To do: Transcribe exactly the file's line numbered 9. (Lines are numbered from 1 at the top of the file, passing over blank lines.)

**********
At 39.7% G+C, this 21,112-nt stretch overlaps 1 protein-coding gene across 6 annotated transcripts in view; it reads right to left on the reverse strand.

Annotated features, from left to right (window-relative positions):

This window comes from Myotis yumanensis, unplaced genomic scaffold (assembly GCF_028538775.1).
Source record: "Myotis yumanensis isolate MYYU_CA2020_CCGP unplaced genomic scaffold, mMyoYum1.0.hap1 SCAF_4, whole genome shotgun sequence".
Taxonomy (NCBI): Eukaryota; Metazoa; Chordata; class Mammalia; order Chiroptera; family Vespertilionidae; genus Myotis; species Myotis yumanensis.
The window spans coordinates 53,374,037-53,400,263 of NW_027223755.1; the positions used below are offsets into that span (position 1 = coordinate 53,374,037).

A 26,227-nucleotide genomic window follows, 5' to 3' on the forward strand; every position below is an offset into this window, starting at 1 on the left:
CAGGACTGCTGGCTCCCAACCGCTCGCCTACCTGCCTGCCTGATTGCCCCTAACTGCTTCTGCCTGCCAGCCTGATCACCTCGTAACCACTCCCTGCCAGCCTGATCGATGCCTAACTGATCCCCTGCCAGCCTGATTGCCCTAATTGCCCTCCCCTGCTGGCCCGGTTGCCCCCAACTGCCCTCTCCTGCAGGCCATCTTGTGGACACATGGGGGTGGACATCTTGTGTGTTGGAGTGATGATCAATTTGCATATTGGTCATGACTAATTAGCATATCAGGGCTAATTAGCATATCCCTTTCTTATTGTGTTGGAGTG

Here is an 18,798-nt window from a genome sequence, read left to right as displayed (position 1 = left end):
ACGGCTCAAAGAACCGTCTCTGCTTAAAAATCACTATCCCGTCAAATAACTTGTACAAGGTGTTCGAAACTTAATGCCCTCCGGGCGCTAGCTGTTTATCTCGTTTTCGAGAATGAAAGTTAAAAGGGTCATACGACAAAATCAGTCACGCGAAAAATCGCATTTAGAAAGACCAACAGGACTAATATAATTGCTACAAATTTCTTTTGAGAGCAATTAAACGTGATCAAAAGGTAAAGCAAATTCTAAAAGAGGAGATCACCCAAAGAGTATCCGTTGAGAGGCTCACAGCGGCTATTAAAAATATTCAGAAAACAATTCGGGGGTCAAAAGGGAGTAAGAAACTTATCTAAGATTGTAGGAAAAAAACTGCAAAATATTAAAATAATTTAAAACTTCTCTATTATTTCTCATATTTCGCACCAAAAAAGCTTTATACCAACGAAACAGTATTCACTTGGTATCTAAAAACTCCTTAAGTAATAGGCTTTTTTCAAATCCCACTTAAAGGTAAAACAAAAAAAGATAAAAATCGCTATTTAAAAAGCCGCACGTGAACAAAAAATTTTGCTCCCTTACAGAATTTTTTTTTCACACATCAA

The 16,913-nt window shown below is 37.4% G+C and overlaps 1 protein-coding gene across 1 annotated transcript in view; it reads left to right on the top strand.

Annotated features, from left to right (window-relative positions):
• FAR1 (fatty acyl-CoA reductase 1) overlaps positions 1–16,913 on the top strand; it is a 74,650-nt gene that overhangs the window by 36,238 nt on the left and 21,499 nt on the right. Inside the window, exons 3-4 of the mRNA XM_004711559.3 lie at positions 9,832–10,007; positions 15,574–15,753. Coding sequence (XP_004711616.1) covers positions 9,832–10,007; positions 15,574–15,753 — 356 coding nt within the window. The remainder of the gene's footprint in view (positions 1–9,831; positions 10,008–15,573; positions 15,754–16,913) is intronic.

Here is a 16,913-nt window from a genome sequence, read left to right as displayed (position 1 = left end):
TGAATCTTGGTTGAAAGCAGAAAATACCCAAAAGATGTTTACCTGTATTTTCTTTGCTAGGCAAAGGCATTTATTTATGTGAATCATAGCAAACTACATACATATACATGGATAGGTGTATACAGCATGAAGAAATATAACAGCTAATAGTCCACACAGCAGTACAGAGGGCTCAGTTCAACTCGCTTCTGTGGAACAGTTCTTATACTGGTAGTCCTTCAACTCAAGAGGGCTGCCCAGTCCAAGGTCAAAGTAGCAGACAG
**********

Here is an 18,798-nt window from a genome sequence, read left to right as displayed (position 1 = left end):